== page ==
DC's 2005 limited series Identity Crisis reveals that JLA member Zatanna had edited Batman's memories to prevent him from stopping the League from lobotomizing Dr. Light after he raped Sue Dibny. This served as a retcon for Batman's complete distrust for his fellow superheroes after he remembers, which, under writers such as Mark Waid in the "Tower of Babel" arc in JLA, manifested itself in the form of Batman keeping extensive files on how to kill his fellow superheroes. Batman later creates the Brother I satellite surveillance system to watch over and if necessary, kill the other heroes. It is eventually co-opted by Maxwell Lord, who then kills superhero Blue Beetle to keep him from alerting the Justice League of the existence of Batman's murderous creation. The revelation of Batman's creation and his tacit responsibility for Blue Beetle's death becomes a driving force in the lead-up to the Infinite Crisis miniseries, which again restructures DC continuity. In Infinite Crisis #7, Alexander Luthor, Jr. mentions that in the newly rewritten history of the "New Earth", created in the previous issue, the murderer of Martha and Thomas Wayne – again, Joe Chill – was captured, thus undoing the retcon created after Zero Hour. Batman and a team of superheroes destroy Brother Eye and the OMACs, though at the very end Batman reaches his apparent breaking point when Alexander Luthor Jr. seriously wounds Nightwing. Picking up a gun, Batman nearly shoots Luthor in order to avenge his former sidekick, until Wonder Woman convinces him to not pull the trigger.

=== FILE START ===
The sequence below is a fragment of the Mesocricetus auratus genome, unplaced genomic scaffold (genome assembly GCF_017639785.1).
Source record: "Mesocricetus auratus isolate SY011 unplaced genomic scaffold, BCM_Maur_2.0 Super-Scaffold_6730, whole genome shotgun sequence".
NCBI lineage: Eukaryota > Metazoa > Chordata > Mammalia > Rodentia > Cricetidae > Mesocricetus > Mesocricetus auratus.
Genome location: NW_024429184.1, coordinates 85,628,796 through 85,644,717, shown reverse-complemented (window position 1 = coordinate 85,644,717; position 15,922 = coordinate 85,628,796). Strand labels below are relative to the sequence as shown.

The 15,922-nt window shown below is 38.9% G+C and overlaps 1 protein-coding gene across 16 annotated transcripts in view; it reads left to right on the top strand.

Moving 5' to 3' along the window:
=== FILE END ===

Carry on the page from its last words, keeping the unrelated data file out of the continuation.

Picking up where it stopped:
Following Infinite Crisis, Bruce Wayne, Dick Grayson (having recovered from his wounds), and Tim Drake retrace the steps Bruce had taken when he originally left Gotham City, to "rebuild Batman." In the Face the Face storyline, Batman and Robin return to Gotham City after their year-long absence. Part of this absence is captured during Week 30 of the 52 series, which shows Batman fighting his inner demons. Later on in 52, Batman is shown undergoing an intense meditation ritual in Nanda Parbat. This becomes an important part of the regular Batman title, which reveals that Batman is reborn as a more effective crime fighter while undergoing this ritual, having "hunted down and ate" the last traces of fear in his mind. At the end of the "Face the Face" story arc, Bruce officially adopts Tim (who had lost both of his parents at various points in the character's history) as his son. The follow-up story arc in Batman, Batman & Son, introduces Damian Wayne, who is Batman's son with Talia al Ghul. Batman, along with Superman and Wonder Woman, reforms the Justice League in the new Justice League of America series, and is leading the newest incarnation of the Outsiders.